By Scott Carlson
Researchers can have revelatory moments in remarkable places—the African savannah, an ancient library, or the ruins of a lost civilization. But Richard J. Jackson’s epiphany occurred in 1999 in a banal American landscape: a dismal stretch of the car-choked Buford Highway, near the Centers for Disease Control and Prevention in Atlanta.
Dr. Jackson, who was then the head of the National Center for Environmental Health at the CDC, was rushing to a meeting where leading epidemiologists would discuss the major health threats of the 21st century. On the side of the road he saw an elderly woman walking, bent with a load of shopping bags. It was a blisteringly hot day, and there was little hope that she would find public transportation.
At that moment, Dr. Jackson says, “I realized that the major threat was how we had built America.” His center had already been dealing with problems that he suspected had origins in the built environment—asthma caused by particulates from cars and trucks, water contamination from excessive runoff, lead poisoning from contaminated houses and soil, and obesity, heart conditions, and depression exacerbated by stressful living conditions, long commutes, lack of access to fresh food, and isolating, car-oriented communities.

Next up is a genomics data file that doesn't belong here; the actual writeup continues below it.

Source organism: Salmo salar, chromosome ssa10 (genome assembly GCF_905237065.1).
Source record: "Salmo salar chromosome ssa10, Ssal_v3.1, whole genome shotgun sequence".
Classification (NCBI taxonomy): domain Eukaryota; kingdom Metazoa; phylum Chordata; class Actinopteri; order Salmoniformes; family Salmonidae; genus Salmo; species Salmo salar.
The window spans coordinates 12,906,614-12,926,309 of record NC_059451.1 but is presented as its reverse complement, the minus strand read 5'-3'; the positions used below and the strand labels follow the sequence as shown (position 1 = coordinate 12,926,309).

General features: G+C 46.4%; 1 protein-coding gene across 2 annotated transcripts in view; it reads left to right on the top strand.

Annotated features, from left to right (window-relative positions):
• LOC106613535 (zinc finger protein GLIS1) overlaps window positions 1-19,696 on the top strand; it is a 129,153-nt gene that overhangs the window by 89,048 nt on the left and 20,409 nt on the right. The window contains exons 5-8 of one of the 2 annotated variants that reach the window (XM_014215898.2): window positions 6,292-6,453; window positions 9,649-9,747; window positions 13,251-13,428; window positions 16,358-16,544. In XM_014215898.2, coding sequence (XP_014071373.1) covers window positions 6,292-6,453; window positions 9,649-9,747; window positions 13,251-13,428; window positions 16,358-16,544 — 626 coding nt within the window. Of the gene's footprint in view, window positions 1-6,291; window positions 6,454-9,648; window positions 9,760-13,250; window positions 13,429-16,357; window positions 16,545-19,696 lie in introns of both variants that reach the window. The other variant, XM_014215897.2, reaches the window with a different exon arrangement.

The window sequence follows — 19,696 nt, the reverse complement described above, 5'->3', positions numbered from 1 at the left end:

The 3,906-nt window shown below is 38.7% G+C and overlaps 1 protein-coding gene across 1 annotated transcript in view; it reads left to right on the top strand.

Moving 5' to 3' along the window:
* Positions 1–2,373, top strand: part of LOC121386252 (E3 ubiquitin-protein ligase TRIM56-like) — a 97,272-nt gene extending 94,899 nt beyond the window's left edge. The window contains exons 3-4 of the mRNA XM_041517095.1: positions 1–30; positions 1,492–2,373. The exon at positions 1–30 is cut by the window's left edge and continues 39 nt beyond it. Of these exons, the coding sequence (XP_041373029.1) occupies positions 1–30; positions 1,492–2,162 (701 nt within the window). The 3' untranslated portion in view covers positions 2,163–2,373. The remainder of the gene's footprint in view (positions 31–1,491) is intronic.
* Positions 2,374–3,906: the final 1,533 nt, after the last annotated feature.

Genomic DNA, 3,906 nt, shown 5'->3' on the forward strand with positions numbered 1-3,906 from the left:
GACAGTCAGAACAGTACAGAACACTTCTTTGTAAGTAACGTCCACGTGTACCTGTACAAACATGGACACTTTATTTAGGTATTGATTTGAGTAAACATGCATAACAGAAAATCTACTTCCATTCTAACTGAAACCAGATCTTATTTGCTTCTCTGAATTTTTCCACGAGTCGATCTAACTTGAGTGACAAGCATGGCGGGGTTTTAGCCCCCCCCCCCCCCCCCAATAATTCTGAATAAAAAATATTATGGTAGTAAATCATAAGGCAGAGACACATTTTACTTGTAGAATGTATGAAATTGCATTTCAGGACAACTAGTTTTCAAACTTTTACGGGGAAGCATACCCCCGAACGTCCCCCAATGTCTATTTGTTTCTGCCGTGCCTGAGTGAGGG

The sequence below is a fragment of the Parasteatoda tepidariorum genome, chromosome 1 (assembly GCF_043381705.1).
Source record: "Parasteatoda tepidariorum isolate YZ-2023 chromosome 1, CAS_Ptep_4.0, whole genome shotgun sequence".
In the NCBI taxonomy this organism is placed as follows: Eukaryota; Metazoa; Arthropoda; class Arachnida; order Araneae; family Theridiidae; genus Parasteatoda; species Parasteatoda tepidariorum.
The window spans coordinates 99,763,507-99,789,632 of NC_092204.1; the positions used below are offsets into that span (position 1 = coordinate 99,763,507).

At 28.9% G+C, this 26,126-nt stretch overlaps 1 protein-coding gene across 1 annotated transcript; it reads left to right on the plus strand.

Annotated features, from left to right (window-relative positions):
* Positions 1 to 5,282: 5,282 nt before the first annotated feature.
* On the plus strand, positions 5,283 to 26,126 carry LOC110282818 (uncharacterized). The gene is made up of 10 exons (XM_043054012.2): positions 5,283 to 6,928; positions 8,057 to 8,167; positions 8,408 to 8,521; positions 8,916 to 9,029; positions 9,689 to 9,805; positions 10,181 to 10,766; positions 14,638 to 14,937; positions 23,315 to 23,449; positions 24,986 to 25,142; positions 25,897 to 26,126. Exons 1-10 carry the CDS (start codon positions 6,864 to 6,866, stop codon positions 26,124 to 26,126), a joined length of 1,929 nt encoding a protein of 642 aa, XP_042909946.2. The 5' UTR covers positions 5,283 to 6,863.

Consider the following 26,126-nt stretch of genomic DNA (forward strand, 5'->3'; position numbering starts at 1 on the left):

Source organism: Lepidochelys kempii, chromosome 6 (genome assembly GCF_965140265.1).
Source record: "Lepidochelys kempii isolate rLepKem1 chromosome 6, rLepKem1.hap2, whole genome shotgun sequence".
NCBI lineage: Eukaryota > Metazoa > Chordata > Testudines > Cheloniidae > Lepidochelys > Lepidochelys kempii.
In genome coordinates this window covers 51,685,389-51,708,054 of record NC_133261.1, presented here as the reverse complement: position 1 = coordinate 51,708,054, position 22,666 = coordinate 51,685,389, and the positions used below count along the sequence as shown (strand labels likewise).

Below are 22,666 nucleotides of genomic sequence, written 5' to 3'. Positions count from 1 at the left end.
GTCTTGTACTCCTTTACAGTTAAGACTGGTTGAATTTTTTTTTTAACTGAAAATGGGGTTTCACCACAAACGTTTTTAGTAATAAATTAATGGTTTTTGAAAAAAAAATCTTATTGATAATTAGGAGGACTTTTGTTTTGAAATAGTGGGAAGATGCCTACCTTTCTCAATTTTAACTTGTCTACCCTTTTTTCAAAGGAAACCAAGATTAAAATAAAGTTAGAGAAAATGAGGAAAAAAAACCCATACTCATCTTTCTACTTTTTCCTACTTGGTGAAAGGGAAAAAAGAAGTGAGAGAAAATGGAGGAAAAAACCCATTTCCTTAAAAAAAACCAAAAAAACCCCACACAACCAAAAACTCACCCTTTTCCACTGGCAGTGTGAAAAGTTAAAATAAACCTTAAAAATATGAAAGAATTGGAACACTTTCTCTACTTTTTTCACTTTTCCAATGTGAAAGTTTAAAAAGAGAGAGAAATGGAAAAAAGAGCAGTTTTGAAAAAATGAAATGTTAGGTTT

Treatments could come in the form of pills, inhalers, and insulin shots, but real solutions had bigger implications. “More and more, I came to the conclusion that this is about how we build the world that we live in,” he recalls, speaking over the phone from San Francisco.